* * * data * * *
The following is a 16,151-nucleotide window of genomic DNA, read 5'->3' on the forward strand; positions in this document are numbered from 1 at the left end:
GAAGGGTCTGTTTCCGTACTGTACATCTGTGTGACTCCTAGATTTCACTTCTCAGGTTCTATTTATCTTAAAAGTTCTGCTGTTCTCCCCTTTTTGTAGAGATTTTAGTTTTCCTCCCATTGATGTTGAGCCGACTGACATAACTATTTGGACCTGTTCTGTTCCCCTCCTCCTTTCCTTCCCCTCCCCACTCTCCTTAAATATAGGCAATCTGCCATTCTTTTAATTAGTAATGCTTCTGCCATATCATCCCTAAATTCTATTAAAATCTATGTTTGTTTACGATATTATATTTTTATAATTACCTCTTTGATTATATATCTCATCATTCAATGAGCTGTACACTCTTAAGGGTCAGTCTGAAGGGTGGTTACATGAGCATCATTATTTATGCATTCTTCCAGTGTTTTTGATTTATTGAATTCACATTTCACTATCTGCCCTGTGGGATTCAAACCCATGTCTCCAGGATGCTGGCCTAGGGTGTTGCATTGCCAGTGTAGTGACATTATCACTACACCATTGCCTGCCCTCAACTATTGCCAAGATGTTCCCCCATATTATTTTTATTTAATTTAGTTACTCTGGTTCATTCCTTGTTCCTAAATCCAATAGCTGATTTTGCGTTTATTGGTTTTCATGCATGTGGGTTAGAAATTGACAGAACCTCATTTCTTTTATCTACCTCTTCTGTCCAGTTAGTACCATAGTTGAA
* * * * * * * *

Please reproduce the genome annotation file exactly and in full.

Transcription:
The following is a 16,151-nucleotide window of genomic DNA, read 5'->3' on the forward strand; positions in this document are numbered from 1 at the left end:
GAAGGGTCTGTTTCCGTACTGTACATCTGTGTGACTCCTAGATTTCACTTCTCAGGTTCTATTTATCTTAAAAGTTCTGCTGTTCTCCCCTTTTTGTAGAGATTTTAGTTTTCCTCCCATTGATGTTGAGCCGACTGACATAACTATTTGGACCTGTTCTGTTCCCCTCCTCCTTTCCTTCCCCTCCCCACTCTCCTTAAATATAGGCAATCTGCCATTCTTTTAATTAGTAATGCTTCTGCCATATCATCCCTAAATTCTATTAAAATCTATGTTTGTTTACGATATTATATTTTTATAATTACCTCTTTGATTATATATCTCATCATTCAATGAGCTGTACACTCTTAAGGGTCAGTCTGAAGGGTGGTTACATGAGCATCATTATTTATGCATTCTTCCAGTGTTTTTGATTTATTGAATTCACATTTCACTATCTGCCCTGTGGGATTCAAACCCATGTCTCCAGGATGCTGGCCTAGGGTGTTGCATTGCCAGTGTAGTGACATTATCACTACACCATTGCCTGCCCTCAACTATTGCCAAGATGTTCCCCCATATTATTTTTATTTAATTTAGTTACTCTGGTTCATTCCTTGTTCCTAAATCCAATAGCTGATTTTGCGTTTATTGGTTTTCATGCATGTGGGTTAGAAATTGACAGAACCTCATTTCTTTTATCTACCTCTTCTGTCCAGTTAGTACCATAGTTGAA